I spent most of the past weekend at Green Lake, sitting by the water. Those of you in the Northern Hemisphere but not in Seattle might think that sounded lovely, pass the sunscreen and lemonade. However, Summer in Seattle begins July 9th, says Cliff Mass, atmospheric scientist and local weather guru. While we often have some nice weather in May, June invariably is cold and damp. This past weekend was no exception. I wasn't at Green Lake because the weather was so nice it forced me to go, I was there because my kid was in his first regatta.
Saturday we did have some sun, and Franz and I had the opportunity to walk around the lake (about three miles) so that was fine, but Sunday was cold and wet. I had volunteered to work with the finish line officials. I wore a T-shirt and a long sleeve shirt over it and brought my Knitting Olympics wool sweater, just in case. I brought my knitting bag, mostly to finish a Dulaan hat. Little did I realise that instead of sewing in all the ends, I would be wearing the hat instead. And was I ever glad to find my wonky fingerless mitts hiding in my bag. The ones where I never sewed in the ends because I wasn't happy with the bind off and intend to redo it one of these days.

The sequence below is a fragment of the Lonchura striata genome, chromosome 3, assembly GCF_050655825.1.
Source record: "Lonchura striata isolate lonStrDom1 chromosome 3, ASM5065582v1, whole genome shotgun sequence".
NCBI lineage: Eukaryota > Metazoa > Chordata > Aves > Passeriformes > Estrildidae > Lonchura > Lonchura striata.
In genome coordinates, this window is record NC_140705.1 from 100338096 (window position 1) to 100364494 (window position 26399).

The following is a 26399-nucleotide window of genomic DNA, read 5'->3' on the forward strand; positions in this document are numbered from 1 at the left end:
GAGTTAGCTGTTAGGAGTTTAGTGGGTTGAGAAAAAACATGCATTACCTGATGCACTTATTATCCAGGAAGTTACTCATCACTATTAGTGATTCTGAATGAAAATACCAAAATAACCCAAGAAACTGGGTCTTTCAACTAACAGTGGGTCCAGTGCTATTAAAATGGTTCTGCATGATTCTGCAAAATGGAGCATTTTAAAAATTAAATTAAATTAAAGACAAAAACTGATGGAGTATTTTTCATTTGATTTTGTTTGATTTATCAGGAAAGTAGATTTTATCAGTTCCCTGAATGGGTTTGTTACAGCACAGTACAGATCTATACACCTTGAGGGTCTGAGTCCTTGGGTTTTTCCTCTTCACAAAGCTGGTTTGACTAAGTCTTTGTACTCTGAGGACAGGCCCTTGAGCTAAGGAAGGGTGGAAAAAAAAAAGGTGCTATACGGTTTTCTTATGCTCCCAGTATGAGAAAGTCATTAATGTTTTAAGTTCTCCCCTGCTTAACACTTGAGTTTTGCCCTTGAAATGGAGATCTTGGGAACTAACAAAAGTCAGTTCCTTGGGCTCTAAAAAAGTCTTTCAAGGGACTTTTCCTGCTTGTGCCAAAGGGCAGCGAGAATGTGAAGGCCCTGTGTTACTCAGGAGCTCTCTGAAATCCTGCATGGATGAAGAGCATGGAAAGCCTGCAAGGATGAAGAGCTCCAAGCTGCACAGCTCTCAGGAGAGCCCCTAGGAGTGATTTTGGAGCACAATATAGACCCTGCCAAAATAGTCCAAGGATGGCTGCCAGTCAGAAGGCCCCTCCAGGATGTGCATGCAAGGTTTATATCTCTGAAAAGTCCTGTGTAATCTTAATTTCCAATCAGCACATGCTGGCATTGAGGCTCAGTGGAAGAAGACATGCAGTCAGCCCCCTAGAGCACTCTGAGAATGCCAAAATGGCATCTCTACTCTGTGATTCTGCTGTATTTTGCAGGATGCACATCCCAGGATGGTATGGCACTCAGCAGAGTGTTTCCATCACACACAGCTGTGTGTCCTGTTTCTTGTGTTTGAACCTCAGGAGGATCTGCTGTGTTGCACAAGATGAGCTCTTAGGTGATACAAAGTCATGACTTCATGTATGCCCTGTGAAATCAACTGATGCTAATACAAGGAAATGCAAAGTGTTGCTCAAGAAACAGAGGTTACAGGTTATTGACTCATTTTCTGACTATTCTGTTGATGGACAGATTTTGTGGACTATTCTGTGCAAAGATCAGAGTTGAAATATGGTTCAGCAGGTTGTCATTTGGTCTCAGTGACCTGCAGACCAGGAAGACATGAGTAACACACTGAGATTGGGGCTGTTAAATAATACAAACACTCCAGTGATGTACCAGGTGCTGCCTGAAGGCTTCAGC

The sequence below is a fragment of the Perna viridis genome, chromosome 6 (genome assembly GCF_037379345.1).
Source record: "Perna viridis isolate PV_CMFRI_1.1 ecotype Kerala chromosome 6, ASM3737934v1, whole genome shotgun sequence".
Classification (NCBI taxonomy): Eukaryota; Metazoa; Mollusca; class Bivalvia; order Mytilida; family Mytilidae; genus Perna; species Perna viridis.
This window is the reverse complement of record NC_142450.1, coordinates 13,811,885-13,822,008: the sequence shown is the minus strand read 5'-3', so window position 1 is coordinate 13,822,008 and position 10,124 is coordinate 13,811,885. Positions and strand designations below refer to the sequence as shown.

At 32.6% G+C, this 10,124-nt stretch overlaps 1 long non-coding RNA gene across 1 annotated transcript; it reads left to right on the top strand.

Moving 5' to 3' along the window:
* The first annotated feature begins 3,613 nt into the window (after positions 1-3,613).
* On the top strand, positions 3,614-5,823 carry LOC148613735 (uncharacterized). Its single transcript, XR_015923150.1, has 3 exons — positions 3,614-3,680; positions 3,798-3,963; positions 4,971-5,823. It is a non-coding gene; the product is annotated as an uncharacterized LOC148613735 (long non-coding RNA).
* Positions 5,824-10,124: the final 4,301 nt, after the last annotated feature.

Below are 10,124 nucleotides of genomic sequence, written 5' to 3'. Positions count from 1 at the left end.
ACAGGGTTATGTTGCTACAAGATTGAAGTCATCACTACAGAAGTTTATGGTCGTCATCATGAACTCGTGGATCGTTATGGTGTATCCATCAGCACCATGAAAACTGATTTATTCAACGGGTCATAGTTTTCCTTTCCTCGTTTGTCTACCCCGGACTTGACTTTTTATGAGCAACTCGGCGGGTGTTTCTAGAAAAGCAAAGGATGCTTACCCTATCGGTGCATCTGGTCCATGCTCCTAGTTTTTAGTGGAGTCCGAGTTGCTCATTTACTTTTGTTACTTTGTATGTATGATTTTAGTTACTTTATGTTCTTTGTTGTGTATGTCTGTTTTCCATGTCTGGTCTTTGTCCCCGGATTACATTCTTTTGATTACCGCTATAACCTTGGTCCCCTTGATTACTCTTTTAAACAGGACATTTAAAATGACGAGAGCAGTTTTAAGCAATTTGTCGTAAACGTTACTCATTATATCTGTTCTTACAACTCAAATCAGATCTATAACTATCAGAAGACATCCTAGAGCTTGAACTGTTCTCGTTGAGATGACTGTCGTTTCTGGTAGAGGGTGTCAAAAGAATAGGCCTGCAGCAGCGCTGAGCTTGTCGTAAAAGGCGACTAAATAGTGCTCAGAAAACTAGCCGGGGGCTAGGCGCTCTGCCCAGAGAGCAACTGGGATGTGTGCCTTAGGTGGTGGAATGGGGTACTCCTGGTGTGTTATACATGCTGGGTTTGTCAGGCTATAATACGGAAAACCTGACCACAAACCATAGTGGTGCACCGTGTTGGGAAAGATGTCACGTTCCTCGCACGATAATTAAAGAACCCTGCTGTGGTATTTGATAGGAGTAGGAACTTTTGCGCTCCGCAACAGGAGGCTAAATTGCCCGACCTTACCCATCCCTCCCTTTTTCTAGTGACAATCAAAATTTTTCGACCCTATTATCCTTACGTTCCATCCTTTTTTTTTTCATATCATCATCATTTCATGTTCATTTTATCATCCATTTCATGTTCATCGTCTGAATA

Quite a fashionable outfit, eh? Believe me, everyone else in the officiating tent was envious.
Zach's first kayak race. This is sprint kayaking, Olympic style. If you've ever been in a nice stable sea kayak, you need to know that these boats are different. They are designed for speed, not for stability. It takes lots of effort to simply stay afloat. There were enough new kids to warrant a novice division. Therefore, several of these ribbons are in the novice division sans competition and demonstrate that he (and in some cases, three teammates) were able to stay upright and paddle 1000 meters. Two of the second place ribbons were hard fought; he finished right behind another novice team member, a bigger and stronger boy.